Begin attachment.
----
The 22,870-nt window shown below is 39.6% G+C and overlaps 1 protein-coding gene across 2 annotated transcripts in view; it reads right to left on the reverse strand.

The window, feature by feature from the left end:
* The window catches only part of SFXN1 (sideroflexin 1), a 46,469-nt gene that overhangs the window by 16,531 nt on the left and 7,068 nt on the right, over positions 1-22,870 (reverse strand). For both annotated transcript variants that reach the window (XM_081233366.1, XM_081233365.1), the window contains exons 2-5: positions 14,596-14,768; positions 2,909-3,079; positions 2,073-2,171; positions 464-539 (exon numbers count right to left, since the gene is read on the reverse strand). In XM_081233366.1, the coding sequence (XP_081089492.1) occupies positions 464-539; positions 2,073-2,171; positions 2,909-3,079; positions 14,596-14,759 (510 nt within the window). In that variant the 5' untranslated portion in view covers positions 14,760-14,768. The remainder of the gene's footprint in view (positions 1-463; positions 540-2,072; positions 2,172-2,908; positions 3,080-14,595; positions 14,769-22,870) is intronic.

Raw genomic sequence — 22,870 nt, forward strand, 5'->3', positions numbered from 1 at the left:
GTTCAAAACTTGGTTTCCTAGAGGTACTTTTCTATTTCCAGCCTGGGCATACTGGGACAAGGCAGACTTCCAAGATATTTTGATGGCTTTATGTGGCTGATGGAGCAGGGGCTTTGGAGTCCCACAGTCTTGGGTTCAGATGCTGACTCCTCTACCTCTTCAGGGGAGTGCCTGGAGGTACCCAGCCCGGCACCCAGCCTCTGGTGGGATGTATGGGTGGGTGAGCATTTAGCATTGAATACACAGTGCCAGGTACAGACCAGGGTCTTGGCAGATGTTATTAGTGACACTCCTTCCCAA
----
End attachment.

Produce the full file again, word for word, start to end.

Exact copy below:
The 22,870-nt window shown below is 39.6% G+C and overlaps 1 protein-coding gene across 2 annotated transcripts in view; it reads right to left on the reverse strand.

The window, feature by feature from the left end:
* The window catches only part of SFXN1 (sideroflexin 1), a 46,469-nt gene that overhangs the window by 16,531 nt on the left and 7,068 nt on the right, over positions 1-22,870 (reverse strand). For both annotated transcript variants that reach the window (XM_081233366.1, XM_081233365.1), the window contains exons 2-5: positions 14,596-14,768; positions 2,909-3,079; positions 2,073-2,171; positions 464-539 (exon numbers count right to left, since the gene is read on the reverse strand). In XM_081233366.1, the coding sequence (XP_081089492.1) occupies positions 464-539; positions 2,073-2,171; positions 2,909-3,079; positions 14,596-14,759 (510 nt within the window). In that variant the 5' untranslated portion in view covers positions 14,760-14,768. The remainder of the gene's footprint in view (positions 1-463; positions 540-2,072; positions 2,172-2,908; positions 3,080-14,595; positions 14,769-22,870) is intronic.

Raw genomic sequence — 22,870 nt, forward strand, 5'->3', positions numbered from 1 at the left:
GTTCAAAACTTGGTTTCCTAGAGGTACTTTTCTATTTCCAGCCTGGGCATACTGGGACAAGGCAGACTTCCAAGATATTTTGATGGCTTTATGTGGCTGATGGAGCAGGGGCTTTGGAGTCCCACAGTCTTGGGTTCAGATGCTGACTCCTCTACCTCTTCAGGGGAGTGCCTGGAGGTACCCAGCCCGGCACCCAGCCTCTGGTGGGATGTATGGGTGGGTGAGCATTTAGCATTGAATACACAGTGCCAGGTACAGACCAGGGTCTTGGCAGATGTTATTAGTGACACTCCTTCCCAA